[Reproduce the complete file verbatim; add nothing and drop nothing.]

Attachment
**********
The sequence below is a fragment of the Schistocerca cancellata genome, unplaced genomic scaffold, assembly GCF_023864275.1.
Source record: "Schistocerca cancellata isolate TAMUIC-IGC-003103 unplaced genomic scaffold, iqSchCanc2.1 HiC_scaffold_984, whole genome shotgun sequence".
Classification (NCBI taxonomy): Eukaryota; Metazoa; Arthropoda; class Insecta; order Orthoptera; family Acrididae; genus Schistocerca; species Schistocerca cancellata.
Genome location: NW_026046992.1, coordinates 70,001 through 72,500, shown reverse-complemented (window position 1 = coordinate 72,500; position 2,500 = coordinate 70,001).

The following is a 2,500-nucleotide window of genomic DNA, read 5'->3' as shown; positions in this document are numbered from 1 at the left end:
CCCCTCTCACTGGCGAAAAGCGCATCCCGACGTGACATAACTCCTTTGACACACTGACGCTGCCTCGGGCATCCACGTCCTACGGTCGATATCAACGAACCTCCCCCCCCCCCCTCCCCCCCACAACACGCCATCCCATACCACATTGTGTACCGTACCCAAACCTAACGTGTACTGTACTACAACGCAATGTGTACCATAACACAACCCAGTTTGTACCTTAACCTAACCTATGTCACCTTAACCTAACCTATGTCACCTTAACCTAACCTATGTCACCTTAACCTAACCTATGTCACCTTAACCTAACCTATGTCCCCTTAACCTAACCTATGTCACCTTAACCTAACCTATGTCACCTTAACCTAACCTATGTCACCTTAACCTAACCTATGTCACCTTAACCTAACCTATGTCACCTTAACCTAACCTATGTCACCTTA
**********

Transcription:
The sequence below is a fragment of the Schistocerca cancellata genome, unplaced genomic scaffold, assembly GCF_023864275.1.
Source record: "Schistocerca cancellata isolate TAMUIC-IGC-003103 unplaced genomic scaffold, iqSchCanc2.1 HiC_scaffold_984, whole genome shotgun sequence".
Classification (NCBI taxonomy): Eukaryota; Metazoa; Arthropoda; class Insecta; order Orthoptera; family Acrididae; genus Schistocerca; species Schistocerca cancellata.
Genome location: NW_026046992.1, coordinates 70,001 through 72,500, shown reverse-complemented (window position 1 = coordinate 72,500; position 2,500 = coordinate 70,001).

The following is a 2,500-nucleotide window of genomic DNA, read 5'->3' as shown; positions in this document are numbered from 1 at the left end:
CCCCTCTCACTGGCGAAAAGCGCATCCCGACGTGACATAACTCCTTTGACACACTGACGCTGCCTCGGGCATCCACGTCCTACGGTCGATATCAACGAACCTCCCCCCCCCCCCTCCCCCCCACAACACGCCATCCCATACCACATTGTGTACCGTACCCAAACCTAACGTGTACTGTACTACAACGCAATGTGTACCATAACACAACCCAGTTTGTACCTTAACCTAACCTATGTCACCTTAACCTAACCTATGTCACCTTAACCTAACCTATGTCACCTTAACCTAACCTATGTCACCTTAACCTAACCTATGTCCCCTTAACCTAACCTATGTCACCTTAACCTAACCTATGTCACCTTAACCTAACCTATGTCACCTTAACCTAACCTATGTCACCTTAACCTAACCTATGTCACCTTAACCTAACCTATGTCACCTTA